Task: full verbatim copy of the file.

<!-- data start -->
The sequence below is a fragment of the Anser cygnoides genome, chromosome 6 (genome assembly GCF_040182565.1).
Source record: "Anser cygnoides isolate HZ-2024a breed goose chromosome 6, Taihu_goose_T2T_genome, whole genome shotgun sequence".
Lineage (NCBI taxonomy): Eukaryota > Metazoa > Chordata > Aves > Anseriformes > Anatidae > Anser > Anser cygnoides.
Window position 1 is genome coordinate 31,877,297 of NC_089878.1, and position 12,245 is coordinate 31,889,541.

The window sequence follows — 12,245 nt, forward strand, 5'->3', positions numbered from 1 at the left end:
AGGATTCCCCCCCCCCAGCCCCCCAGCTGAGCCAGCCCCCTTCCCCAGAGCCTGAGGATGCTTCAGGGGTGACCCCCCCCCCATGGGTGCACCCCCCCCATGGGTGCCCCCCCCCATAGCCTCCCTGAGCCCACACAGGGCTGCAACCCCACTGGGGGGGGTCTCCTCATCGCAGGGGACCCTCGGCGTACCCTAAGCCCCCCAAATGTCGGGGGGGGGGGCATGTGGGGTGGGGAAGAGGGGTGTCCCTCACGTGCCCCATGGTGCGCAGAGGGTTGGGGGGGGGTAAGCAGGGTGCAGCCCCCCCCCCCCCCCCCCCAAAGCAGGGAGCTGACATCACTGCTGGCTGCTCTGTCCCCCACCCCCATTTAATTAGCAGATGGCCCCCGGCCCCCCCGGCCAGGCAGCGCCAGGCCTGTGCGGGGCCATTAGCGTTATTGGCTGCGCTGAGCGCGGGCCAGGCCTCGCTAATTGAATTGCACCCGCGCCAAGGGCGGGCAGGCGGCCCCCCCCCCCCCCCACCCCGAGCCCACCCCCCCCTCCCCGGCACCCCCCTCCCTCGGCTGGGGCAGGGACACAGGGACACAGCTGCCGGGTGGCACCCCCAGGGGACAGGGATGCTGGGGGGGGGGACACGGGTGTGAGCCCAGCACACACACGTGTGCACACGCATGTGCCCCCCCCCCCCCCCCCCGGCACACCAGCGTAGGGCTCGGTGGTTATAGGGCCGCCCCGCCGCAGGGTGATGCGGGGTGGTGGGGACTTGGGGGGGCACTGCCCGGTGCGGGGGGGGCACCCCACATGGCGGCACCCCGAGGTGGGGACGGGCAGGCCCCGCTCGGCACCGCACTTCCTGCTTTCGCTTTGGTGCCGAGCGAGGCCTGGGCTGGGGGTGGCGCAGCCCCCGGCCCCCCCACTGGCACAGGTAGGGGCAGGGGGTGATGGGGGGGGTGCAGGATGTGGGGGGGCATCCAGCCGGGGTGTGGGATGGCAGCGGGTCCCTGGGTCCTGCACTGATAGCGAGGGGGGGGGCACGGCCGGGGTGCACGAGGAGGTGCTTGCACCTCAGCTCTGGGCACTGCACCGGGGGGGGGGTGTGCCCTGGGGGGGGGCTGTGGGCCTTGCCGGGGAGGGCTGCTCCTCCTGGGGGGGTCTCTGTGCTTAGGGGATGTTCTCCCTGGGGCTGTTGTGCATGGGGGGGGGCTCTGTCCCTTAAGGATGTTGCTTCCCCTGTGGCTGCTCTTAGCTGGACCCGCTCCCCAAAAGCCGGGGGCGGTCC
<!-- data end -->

The sequence below is a fragment of the Anser cygnoides genome, chromosome 6 (genome assembly GCF_040182565.1).
Source record: "Anser cygnoides isolate HZ-2024a breed goose chromosome 6, Taihu_goose_T2T_genome, whole genome shotgun sequence".
Lineage (NCBI taxonomy): Eukaryota > Metazoa > Chordata > Aves > Anseriformes > Anatidae > Anser > Anser cygnoides.
Window position 1 is genome coordinate 31,877,297 of NC_089878.1, and position 12,245 is coordinate 31,889,541.

The window sequence follows — 12,245 nt, forward strand, 5'->3', positions numbered from 1 at the left end:
AGGATTCCCCCCCCCCAGCCCCCCAGCTGAGCCAGCCCCCTTCCCCAGAGCCTGAGGATGCTTCAGGGGTGACCCCCCCCCCATGGGTGCACCCCCCCCATGGGTGCCCCCCCCCATAGCCTCCCTGAGCCCACACAGGGCTGCAACCCCACTGGGGGGGGTCTCCTCATCGCAGGGGACCCTCGGCGTACCCTAAGCCCCCCAAATGTCGGGGGGGGGGGCATGTGGGGTGGGGAAGAGGGGTGTCCCTCACGTGCCCCATGGTGCGCAGAGGGTTGGGGGGGGGTAAGCAGGGTGCAGCCCCCCCCCCCCCCCCCCCAAAGCAGGGAGCTGACATCACTGCTGGCTGCTCTGTCCCCCACCCCCATTTAATTAGCAGATGGCCCCCGGCCCCCCCGGCCAGGCAGCGCCAGGCCTGTGCGGGGCCATTAGCGTTATTGGCTGCGCTGAGCGCGGGCCAGGCCTCGCTAATTGAATTGCACCCGCGCCAAGGGCGGGCAGGCGGCCCCCCCCCCCCCCCACCCCGAGCCCACCCCCCCCTCCCCGGCACCCCCCTCCCTCGGCTGGGGCAGGGACACAGGGACACAGCTGCCGGGTGGCACCCCCAGGGGACAGGGATGCTGGGGGGGGGGACACGGGTGTGAGCCCAGCACACACACGTGTGCACACGCATGTGCCCCCCCCCCCCCCCCCCGGCACACCAGCGTAGGGCTCGGTGGTTATAGGGCCGCCCCGCCGCAGGGTGATGCGGGGTGGTGGGGACTTGGGGGGGCACTGCCCGGTGCGGGGGGGGCACCCCACATGGCGGCACCCCGAGGTGGGGACGGGCAGGCCCCGCTCGGCACCGCACTTCCTGCTTTCGCTTTGGTGCCGAGCGAGGCCTGGGCTGGGGGTGGCGCAGCCCCCGGCCCCCCCACTGGCACAGGTAGGGGCAGGGGGTGATGGGGGGGGTGCAGGATGTGGGGGGGCATCCAGCCGGGGTGTGGGATGGCAGCGGGTCCCTGGGTCCTGCACTGATAGCGAGGGGGGGGGCACGGCCGGGGTGCACGAGGAGGTGCTTGCACCTCAGCTCTGGGCACTGCACCGGGGGGGGGGTGTGCCCTGGGGGGGGGCTGTGGGCCTTGCCGGGGAGGGCTGCTCCTCCTGGGGGGGTCTCTGTGCTTAGGGGATGTTCTCCCTGGGGCTGTTGTGCATGGGGGGGGGCTCTGTCCCTTAAGGATGTTGCTTCCCCTGTGGCTGCTCTTAGCTGGACCCGCTCCCCAAAAGCCGGGGGCGGTCC